In addition to the immediate threat to personal safety, inclement weather associated with the storm is likely to trigger severe ground, air, and maritime transport disruptions are likely across the affected areas, Aug. 26-Sept. 1. Floodwaters and debris flows may render some bridges, rail networks, or roadways impassable, impacting overland travel in and around affected areas. Reports indicate portions of Interstate 10 are closed from the Louisiana/Texas border to Atchafalaya Basin. Areal flooding in urban locations could also result in severe traffic congestion, while strong winds will pose a hazard to high-profile vehicles. Heavy rain and low visibility may trigger flight disruptions at regional airports including those serving New Orleans (MSY), Houston (IAH), and Little Rock (LIT). Disruptions triggered by inclement weather and resultant hazards, such as flooding, could persist well after conditions have improved. If there is severe damage to infrastructure, repair or reconstruction efforts may exacerbate residual disruptions.

 

Advice

 

Activate contingency plans in areas where officials forecast hurricane or tropical storm conditions. Heed all evacuation orders. Use extreme caution in low-lying coastal areas and near streams, creeks, and other waterways due to the high potential for severe flooding and storm surge. Stockpile water, batteries, and other essentials in advance. Charge battery-powered devices when electricity is available; restrict the use of cellular phones to emergencies only. Power down mobile devices when not in use. Keep important documents in waterproof containers. Observe strict food and water precautions, as municipalities could issue boil-water advisories following flooding events. Take precautions against insect- and waterborne diseases in the coming weeks. Keep any necessary medications in a waterproof container.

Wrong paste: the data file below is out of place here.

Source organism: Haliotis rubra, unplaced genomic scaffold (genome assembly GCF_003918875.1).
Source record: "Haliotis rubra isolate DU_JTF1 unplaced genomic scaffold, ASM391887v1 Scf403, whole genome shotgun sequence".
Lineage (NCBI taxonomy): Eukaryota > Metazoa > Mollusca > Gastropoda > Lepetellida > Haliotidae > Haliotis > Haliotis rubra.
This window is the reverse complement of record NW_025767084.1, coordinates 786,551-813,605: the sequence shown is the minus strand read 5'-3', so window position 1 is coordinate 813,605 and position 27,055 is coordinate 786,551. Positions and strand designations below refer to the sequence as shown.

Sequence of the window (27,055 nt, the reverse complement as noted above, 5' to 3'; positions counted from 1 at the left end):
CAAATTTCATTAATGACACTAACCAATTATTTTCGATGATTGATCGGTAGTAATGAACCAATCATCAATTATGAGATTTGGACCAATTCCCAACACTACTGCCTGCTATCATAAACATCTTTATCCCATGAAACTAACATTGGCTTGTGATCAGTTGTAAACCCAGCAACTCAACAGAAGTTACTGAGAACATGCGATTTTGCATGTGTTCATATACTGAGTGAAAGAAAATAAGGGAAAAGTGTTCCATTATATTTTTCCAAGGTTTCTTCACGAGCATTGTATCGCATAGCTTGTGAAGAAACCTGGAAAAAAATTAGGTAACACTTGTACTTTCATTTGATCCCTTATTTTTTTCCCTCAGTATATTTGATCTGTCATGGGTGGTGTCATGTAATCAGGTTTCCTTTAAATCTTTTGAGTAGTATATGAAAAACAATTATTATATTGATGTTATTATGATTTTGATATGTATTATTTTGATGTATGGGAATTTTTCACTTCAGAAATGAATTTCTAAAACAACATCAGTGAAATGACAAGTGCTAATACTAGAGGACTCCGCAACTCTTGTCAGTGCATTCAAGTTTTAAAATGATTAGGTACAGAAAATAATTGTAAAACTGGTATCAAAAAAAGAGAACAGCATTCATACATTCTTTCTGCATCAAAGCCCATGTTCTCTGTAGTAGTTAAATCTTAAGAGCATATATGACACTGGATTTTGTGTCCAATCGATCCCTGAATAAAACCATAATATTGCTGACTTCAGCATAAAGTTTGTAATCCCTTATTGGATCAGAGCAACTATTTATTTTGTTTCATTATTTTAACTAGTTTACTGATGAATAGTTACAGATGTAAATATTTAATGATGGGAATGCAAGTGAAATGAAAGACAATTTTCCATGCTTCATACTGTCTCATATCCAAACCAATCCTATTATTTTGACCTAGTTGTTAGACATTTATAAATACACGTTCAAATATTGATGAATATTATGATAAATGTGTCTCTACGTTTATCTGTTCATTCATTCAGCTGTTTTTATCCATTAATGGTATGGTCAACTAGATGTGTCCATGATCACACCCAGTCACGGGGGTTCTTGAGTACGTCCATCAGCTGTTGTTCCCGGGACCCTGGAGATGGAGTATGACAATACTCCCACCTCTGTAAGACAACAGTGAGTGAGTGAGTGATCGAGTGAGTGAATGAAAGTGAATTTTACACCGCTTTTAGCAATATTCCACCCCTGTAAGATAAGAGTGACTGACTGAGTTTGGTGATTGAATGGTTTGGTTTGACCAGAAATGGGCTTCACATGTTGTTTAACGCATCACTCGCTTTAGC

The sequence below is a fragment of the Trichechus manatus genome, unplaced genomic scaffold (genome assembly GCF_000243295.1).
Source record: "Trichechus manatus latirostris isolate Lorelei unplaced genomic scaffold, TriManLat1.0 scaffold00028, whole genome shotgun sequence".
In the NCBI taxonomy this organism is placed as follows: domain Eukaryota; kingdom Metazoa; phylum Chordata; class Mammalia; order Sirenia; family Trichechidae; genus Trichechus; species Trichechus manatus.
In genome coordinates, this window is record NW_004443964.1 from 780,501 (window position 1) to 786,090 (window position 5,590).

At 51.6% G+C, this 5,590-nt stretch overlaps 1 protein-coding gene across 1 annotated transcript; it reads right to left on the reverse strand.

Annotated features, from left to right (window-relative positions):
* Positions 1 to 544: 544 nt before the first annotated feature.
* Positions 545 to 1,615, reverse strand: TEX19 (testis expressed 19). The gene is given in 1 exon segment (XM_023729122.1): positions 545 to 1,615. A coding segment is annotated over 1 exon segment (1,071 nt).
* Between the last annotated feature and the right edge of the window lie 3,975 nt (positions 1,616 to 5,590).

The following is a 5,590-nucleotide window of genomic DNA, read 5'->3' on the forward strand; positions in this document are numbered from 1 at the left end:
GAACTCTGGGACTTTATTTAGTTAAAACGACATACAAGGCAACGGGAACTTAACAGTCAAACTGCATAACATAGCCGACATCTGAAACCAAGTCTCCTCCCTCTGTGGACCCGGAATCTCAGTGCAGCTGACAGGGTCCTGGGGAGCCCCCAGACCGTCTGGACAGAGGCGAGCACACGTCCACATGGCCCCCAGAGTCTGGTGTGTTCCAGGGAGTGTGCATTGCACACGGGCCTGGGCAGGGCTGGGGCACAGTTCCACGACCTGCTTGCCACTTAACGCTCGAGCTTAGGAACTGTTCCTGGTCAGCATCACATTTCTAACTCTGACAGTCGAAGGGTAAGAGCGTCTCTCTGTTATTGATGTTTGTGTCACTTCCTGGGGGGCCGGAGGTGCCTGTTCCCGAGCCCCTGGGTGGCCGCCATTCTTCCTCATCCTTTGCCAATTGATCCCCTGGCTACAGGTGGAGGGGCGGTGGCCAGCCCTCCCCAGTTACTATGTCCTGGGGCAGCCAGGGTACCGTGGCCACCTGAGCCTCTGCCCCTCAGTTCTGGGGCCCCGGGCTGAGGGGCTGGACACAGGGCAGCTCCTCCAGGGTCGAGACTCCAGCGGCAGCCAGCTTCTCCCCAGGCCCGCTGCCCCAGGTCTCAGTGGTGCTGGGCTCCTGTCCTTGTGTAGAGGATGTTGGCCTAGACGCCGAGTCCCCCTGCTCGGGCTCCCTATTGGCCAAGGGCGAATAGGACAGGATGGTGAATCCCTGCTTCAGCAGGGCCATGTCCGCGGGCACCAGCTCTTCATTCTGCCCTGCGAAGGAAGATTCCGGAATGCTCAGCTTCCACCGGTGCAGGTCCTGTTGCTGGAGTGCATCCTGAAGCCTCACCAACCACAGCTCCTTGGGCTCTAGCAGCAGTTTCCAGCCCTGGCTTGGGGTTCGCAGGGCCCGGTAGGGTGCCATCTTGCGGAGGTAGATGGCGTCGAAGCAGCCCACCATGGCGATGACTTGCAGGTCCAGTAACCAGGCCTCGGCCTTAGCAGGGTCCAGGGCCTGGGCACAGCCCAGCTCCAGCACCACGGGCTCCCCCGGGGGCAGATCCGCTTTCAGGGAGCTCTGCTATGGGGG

Plan accordingly for protracted commercial, transport, and logistics disruptions in areas in the path of the storm, especially if vital infrastructure is damaged. Seek updated information on road conditions before driving or routing shipments through areas where flooding has occurred. Confirm flights before checking out of hotels or driving to the airport; clearing passenger backlogs may take several days in some locations.